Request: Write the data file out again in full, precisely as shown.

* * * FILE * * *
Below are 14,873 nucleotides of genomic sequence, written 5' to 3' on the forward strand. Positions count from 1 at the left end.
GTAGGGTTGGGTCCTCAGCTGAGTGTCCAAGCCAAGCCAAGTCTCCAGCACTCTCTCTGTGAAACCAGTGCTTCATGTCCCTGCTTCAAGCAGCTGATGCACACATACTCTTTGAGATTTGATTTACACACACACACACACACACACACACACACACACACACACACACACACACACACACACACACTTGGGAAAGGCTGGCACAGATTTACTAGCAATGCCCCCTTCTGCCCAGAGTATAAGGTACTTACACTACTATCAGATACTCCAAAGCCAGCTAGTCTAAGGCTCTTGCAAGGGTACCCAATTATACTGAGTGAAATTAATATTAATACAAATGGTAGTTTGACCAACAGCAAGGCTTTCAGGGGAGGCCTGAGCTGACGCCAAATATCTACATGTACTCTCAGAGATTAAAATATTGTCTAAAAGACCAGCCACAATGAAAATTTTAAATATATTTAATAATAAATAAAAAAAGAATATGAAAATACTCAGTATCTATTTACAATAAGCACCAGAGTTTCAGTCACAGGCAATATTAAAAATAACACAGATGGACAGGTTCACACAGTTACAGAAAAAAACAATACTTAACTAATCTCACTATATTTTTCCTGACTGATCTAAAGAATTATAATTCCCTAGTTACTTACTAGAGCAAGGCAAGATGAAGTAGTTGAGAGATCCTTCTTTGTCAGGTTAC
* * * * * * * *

Below are 14,873 nucleotides of genomic sequence, written 5' to 3' on the forward strand. Positions count from 1 at the left end.
GTAGGGTTGGGTCCTCAGCTGAGTGTCCAAGCCAAGCCAAGTCTCCAGCACTCTCTCTGTGAAACCAGTGCTTCATGTCCCTGCTTCAAGCAGCTGATGCACACATACTCTTTGAGATTTGATTTACACACACACACACACACACACACACACACACACACACACACACACACACACACACACACACTTGGGAAAGGCTGGCACAGATTTACTAGCAATGCCCCCTTCTGCCCAGAGTATAAGGTACTTACACTACTATCAGATACTCCAAAGCCAGCTAGTCTAAGGCTCTTGCAAGGGTACCCAATTATACTGAGTGAAATTAATATTAATACAAATGGTAGTTTGACCAACAGCAAGGCTTTCAGGGGAGGCCTGAGCTGACGCCAAATATCTACATGTACTCTCAGAGATTAAAATATTGTCTAAAAGACCAGCCACAATGAAAATTTTAAATATATTTAATAATAAATAAAAAAAGAATATGAAAATACTCAGTATCTATTTACAATAAGCACCAGAGTTTCAGTCACAGGCAATATTAAAAATAACACAGATGGACAGGTTCACACAGTTACAGAAAAAAACAATACTTAACTAATCTCACTATATTTTTCCTGACTGATCTAAAGAATTATAATTCCCTAGTTACTTACTAGAGCAAGGCAAGATGAAGTAGTTGAGAGATCCTTCTTTGTCAGGTTAC